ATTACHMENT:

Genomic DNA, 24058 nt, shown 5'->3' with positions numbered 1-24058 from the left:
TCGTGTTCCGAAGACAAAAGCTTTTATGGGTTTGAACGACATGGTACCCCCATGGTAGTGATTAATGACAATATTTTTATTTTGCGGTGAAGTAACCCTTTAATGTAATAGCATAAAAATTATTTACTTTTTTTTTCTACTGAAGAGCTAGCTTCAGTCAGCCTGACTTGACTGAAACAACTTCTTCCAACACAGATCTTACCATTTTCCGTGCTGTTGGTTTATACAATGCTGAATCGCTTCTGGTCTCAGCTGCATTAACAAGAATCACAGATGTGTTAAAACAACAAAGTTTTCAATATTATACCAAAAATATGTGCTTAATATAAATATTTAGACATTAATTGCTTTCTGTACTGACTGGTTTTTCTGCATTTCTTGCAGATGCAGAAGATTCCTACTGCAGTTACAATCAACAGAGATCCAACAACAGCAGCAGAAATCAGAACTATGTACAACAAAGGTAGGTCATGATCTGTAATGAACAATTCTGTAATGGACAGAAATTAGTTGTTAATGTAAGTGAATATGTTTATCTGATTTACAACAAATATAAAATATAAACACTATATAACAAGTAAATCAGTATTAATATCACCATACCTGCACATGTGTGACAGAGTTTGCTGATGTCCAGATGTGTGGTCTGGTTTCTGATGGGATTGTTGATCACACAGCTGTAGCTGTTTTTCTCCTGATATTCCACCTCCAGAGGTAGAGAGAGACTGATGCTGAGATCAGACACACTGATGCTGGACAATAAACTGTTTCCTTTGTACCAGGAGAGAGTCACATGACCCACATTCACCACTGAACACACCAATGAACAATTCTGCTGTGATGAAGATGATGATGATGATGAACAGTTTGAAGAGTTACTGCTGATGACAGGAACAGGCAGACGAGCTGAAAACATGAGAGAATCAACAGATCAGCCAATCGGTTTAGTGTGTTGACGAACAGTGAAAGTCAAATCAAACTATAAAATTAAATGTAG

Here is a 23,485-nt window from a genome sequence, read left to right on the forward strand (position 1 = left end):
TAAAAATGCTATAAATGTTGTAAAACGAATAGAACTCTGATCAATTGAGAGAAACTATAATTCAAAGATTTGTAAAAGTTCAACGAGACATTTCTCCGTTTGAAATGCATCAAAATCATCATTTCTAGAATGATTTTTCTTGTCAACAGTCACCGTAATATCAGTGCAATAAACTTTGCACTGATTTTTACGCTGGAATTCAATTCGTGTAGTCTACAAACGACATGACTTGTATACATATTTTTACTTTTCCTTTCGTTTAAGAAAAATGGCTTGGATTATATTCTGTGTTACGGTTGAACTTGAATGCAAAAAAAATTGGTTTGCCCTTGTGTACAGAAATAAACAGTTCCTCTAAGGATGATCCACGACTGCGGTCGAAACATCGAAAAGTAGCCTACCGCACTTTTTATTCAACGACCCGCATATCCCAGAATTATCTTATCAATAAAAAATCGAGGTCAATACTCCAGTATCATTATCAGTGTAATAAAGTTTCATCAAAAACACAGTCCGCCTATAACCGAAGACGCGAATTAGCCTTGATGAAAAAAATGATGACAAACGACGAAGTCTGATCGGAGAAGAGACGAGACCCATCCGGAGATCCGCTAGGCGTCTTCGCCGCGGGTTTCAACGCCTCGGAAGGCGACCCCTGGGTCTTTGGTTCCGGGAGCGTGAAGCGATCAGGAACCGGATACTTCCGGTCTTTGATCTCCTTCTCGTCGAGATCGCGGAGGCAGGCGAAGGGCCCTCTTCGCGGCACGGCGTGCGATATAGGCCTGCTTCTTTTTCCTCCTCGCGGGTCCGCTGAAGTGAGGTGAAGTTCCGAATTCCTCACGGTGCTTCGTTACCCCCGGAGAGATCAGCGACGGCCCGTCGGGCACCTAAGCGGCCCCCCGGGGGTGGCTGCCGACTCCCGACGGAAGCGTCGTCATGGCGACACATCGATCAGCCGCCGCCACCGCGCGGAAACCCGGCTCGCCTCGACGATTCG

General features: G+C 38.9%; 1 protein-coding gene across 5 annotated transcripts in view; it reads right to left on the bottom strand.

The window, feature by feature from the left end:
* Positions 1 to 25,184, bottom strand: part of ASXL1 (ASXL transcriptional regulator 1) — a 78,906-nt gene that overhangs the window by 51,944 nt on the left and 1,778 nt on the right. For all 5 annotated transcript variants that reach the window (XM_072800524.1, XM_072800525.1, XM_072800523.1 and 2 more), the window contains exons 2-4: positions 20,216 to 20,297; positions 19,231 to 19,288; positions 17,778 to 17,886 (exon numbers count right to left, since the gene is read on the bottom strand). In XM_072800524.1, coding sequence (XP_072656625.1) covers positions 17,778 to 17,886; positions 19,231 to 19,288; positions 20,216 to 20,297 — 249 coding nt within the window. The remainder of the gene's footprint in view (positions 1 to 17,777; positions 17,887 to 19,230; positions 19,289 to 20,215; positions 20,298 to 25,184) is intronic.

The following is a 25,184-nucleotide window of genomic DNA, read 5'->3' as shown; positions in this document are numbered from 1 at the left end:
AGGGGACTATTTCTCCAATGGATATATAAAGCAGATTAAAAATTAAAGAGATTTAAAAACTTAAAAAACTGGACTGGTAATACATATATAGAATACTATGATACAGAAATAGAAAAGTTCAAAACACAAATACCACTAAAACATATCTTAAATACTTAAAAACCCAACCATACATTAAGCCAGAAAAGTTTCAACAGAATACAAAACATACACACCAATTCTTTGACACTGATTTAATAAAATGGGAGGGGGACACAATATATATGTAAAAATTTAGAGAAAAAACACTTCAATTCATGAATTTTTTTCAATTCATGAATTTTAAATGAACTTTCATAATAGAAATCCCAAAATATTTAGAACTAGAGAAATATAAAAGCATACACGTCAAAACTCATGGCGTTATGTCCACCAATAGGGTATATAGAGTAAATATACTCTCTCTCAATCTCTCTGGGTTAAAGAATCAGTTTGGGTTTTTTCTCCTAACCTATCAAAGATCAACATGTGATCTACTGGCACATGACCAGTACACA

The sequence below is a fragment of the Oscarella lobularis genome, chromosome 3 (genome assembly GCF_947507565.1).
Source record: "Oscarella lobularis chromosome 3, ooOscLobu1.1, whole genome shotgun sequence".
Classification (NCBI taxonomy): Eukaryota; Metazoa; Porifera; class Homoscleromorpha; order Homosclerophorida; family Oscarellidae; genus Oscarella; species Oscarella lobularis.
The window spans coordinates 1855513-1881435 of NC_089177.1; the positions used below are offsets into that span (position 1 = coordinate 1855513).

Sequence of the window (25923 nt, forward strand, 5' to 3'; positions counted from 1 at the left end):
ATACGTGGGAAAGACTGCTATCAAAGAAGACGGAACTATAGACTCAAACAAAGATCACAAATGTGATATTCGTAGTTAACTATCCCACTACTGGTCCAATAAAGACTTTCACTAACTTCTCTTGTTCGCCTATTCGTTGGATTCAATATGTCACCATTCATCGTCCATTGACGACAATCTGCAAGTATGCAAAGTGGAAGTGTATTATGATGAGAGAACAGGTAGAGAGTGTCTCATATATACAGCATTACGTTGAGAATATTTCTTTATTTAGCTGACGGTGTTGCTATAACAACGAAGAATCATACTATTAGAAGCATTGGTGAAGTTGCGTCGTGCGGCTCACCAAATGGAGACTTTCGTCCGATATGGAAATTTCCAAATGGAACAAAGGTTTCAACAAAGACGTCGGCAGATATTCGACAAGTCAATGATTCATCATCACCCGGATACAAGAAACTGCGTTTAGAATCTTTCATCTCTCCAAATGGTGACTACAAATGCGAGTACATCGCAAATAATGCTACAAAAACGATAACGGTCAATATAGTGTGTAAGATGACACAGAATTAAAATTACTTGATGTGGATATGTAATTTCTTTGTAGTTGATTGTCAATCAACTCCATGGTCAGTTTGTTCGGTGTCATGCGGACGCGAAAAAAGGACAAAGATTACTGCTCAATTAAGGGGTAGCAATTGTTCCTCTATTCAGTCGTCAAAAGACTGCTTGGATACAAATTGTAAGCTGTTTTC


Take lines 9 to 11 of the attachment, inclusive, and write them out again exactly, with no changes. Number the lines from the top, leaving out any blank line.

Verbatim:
AGGGGACTATTTCTCCAATGGATATATAAAGCAGATTAAAAATTAAAGAGATTTAAAAACTTAAAAAACTGGACTGGTAATACATATATAGAATACTATGATACAGAAATAGAAAAGTTCAAAACACAAATACCACTAAAACATATCTTAAATACTTAAAAACCCAACCATACATTAAGCCAGAAAAGTTTCAACAGAATACAAAACATACACACCAATTCTTTGACACTGATTTAATAAAATGGGAGGGGGACACAATATATATGTAAAAATTTAGAGAAAAAACACTTCAATTCATGAATTTTTTTCAATTCATGAATTTTAAATGAACTTTCATAATAGAAATCCCAAAATATTTAGAACTAGAGAAATATAAAAGCATACACGTCAAAACTCATGGCGTTATGTCCACCAATAGGGTATATAGAGTAAATATACTCTCTCTCAATCTCTCTGGGTTAAAGAATCAGTTTGGGTTTTTTCTCCTAACCTATCAAAGATCAACATGTGATCTACTGGCACATGACCAGTACACA

The sequence below is a fragment of the Oscarella lobularis genome, chromosome 3 (genome assembly GCF_947507565.1).
Source record: "Oscarella lobularis chromosome 3, ooOscLobu1.1, whole genome shotgun sequence".